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  • WI: no WWI

    Would anything different happen if WWI never happened?
    "You can tell a lot about a fella's character by whether he picks out all of one color or just grabs a handful." -explaining why Reagan liked to have a jar of jelly beans on hand for important meetings

    CO for 1st S.INC Shock Security Troop

  • #2
    Yes but it is difficult to predict in a meaningful manner how thing would changed. World War 1 was a truely pivotal event in almost every countries histroy.
    FoxNEWS "The World is unfair and we are running scared"

    Comment


    • #3
      Considering World History is full of leaders building up armies and conquering other territory, I think some great conflict would have happened eventually. The Battle of Leipzig was fought about 100 years prior to WWI which was a coalition against Napoleon, and the Crimean War was another war fought with a coalition, so just by looking at what was happening in Europe, my guess is even if WWI hadn't led to the large conflict, sooner or later something else would have triggered a massive conflict in Europe. I think at the time of WWI that Germany was gaining in strength, so who knows what they would have decided to do with that strength, and how the rest of Europe would have reacted.
      As an American, I would say no WWI means no WWII, which means the United States doesn't become the same Super Power. Without WWII, then there is no Cold War, Korean War, or Vietnam War.
      PatBC makes a good point in that we could look at any country and see what would happen with their future history.

      "I've always been crazy but it's kept me from going insane.
      Nobody knows if it's something to bless or to blame.
      So far I ain't found a rhyme or a reason to change.
      I've always been crazy, but it's kept me from going insane" 'I've Always Been Crazy'

      Comment


      • #4
        Assuming, and it's a big assumption, nothing happened after the Franco-Prussian War of the 1890s, you'd possibly have nothing except for colonial brush wars until the Depression begins. As economies start slipping and leaders look externally to distract the masses and assign blame, old rivalries will flare up in the absence of a dominant continental power in Europe.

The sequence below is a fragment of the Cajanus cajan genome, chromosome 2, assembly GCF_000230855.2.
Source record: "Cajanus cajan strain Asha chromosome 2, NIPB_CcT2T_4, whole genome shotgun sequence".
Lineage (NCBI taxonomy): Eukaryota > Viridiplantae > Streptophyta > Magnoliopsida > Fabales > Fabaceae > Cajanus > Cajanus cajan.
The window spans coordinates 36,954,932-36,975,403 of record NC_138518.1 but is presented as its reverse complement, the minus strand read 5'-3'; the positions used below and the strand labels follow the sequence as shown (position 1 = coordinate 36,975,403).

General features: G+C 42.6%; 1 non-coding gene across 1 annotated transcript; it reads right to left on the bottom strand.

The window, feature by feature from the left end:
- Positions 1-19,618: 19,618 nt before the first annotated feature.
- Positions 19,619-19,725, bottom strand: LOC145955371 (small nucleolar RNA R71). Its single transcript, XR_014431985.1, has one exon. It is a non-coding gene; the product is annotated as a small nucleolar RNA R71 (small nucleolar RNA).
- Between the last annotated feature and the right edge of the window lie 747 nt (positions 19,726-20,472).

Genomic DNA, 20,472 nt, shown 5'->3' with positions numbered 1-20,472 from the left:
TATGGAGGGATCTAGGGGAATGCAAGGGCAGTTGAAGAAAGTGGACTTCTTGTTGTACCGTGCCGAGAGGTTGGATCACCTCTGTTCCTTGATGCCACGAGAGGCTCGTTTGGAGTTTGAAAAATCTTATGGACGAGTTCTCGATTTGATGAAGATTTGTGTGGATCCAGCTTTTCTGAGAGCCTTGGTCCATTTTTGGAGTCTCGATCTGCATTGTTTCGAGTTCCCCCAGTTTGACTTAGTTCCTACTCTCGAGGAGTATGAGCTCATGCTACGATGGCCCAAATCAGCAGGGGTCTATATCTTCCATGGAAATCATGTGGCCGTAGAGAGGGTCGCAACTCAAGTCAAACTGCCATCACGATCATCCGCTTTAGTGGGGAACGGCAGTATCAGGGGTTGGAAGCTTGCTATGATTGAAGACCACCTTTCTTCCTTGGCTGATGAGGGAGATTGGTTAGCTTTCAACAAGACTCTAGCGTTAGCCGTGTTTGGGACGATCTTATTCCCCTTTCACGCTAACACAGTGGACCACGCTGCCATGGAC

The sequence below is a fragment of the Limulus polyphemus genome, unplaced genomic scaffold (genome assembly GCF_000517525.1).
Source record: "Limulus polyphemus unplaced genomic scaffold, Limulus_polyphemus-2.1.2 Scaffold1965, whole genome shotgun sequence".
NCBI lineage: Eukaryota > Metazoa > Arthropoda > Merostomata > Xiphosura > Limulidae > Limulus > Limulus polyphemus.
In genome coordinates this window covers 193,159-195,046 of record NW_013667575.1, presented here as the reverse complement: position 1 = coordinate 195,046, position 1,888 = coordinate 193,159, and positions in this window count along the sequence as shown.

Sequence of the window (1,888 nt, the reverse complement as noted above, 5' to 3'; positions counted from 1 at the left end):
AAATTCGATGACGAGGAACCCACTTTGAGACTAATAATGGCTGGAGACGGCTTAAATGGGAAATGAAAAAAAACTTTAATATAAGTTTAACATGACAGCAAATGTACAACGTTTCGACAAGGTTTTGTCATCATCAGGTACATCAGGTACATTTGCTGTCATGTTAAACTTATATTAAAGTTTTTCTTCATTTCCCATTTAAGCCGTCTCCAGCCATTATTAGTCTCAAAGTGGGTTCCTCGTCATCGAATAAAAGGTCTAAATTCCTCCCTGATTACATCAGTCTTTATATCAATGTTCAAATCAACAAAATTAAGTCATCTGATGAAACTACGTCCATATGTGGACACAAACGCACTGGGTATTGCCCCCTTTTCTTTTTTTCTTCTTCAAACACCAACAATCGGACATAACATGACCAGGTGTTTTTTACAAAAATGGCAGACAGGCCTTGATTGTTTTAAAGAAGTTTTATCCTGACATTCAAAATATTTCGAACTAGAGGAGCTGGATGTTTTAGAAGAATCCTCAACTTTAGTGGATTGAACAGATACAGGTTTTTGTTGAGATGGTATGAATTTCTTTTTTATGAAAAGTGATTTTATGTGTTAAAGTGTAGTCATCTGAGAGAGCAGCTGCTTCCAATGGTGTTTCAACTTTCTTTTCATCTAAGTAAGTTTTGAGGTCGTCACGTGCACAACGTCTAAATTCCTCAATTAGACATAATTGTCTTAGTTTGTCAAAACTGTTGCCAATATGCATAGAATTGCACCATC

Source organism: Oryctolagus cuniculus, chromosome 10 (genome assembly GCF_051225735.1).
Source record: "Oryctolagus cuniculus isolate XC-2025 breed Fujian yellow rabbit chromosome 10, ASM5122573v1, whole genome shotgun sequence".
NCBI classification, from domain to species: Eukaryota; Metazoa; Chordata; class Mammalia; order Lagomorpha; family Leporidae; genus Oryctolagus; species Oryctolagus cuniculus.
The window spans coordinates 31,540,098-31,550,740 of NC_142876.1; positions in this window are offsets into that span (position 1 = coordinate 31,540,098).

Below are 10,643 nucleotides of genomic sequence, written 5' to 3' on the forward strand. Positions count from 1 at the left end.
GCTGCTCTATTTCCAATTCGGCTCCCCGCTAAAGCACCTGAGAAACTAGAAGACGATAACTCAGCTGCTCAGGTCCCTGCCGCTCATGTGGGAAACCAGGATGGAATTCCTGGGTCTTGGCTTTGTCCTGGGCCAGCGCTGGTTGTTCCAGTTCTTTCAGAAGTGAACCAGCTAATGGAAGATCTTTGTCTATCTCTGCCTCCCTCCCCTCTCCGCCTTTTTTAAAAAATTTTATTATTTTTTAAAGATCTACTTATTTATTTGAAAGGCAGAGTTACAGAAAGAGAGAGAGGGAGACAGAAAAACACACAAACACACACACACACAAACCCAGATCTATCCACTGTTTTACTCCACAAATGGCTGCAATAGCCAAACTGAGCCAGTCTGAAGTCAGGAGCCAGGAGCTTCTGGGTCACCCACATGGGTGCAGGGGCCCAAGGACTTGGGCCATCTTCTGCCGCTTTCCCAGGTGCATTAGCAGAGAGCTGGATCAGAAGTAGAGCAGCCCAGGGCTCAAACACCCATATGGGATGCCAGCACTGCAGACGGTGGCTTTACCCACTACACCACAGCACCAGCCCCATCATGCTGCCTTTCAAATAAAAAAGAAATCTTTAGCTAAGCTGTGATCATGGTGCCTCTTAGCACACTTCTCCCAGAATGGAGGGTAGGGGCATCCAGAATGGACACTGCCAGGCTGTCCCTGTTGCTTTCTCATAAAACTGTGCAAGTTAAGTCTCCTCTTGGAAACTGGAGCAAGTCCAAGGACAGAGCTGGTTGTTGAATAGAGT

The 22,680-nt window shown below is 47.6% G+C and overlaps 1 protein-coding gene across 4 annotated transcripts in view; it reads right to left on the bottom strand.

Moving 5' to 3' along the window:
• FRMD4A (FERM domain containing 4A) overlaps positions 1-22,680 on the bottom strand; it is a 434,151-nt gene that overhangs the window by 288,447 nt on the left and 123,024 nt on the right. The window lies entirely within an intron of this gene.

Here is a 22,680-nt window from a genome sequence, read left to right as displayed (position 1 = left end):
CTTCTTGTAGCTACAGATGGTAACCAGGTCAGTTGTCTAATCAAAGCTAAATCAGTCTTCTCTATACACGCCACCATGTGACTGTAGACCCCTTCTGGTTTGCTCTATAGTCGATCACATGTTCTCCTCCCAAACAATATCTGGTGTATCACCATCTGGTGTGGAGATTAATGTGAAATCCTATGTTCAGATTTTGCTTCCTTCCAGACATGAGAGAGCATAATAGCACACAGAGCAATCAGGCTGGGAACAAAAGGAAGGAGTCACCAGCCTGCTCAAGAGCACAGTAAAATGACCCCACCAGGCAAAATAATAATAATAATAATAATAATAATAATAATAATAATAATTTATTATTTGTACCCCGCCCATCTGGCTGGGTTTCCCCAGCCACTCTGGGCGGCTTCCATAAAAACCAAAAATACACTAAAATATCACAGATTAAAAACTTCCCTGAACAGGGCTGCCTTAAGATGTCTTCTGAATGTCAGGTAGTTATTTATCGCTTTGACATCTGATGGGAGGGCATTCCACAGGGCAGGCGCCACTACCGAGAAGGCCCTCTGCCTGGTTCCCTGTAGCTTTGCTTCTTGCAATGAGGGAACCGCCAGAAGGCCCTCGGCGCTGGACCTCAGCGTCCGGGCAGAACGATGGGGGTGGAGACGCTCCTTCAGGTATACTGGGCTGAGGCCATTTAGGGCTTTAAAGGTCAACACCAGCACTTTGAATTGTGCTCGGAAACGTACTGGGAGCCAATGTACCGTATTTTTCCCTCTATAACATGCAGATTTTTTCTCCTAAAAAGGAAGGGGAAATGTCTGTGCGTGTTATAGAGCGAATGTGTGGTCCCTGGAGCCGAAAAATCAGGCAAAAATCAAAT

I think you might see an aggressive Japan still given their win over the Russians. I don't see anything that would suggest Japan would back off the material resources of Manchuria and China.

        You also have a failing Ottoman and slowly dying Austro-Hungarian empires and the Red Revolution in Russia... all three could be the catalyst for civil wars and outside intervention.

        Colonies end up being the most likely flash-point for something to start between industrialized nations sans some other socio-eco nationalistic trigger.
        If voting could really change things, it would be illegal.

        Comment


        • #5
          If the 1914 Sarajevo crisis was defused as skillfully as the the preceding crises earlier in the 20th century and peace would have continued well into 1915, I imagine that quite likely that another war would have occurred as result of a later crisis. The atmosphere in those days was such that many actually wanted (or thought they wanted) a war, 'to clean the air' was an often heard expression.

          This 'war instead of WW1' would not necessarily have been as horrible, prolonged and as mass industrialised as the one the world actually got. The real WW1 was the blackest scenario possible, straight out the Apocalypse, quite unlikely what most people, fed by authors describing future wars in the late nineteenth and early twentieth century were led to expect; but more like the earlier wars of German unification. And why not?

          So in my opinion, if there had not been a WW1, there would likely have been a European war after 1914, but not necessarily as all encompassing and prolonged, though I would expect this 'other' war to be very very intense and ferocious.

          Taking it further: After the short and intense fighting an armistice would be signed with all Great Powers intact, Europe and its empires still supreme and the American giant on the sideline a while longer. It is even possible that these Great Powers of Europe would have realised what had stared them in the face and would have taken measures accordingly: fortifying a continuation of European supremacy through both domestic and international improvements of existing systems.
          BoRG

          You may not be interested in War, but War is interested in You - Leon Trotski, June 1919.

          Comment


          • #6
            Cap has made some good points. I'm inclined to think that any Continental war, at least in Western Europe, would have bogged down as it did in late 1914 simply because of the technology of the era. Had the conflict been confined to Eastern Europe, where there was much more scope for mobile operations, things might have been different. However, given the instability of the old empires, the increasing burden of the colonies for the others, the tensions between the Great Powers (exacerbated by the alliance system that had grown up post-Bismarck) and the growing force that was Nationalism a pan-European conflict on the scale of WW1 was inevitable. It might have been shorter and less costly but not by a great deal imho. Europe would still have emerged seriously weakened, Communism would probably have taken hold in at least one former Power and less than magnanimous peace terms would have left the loser(s) seething.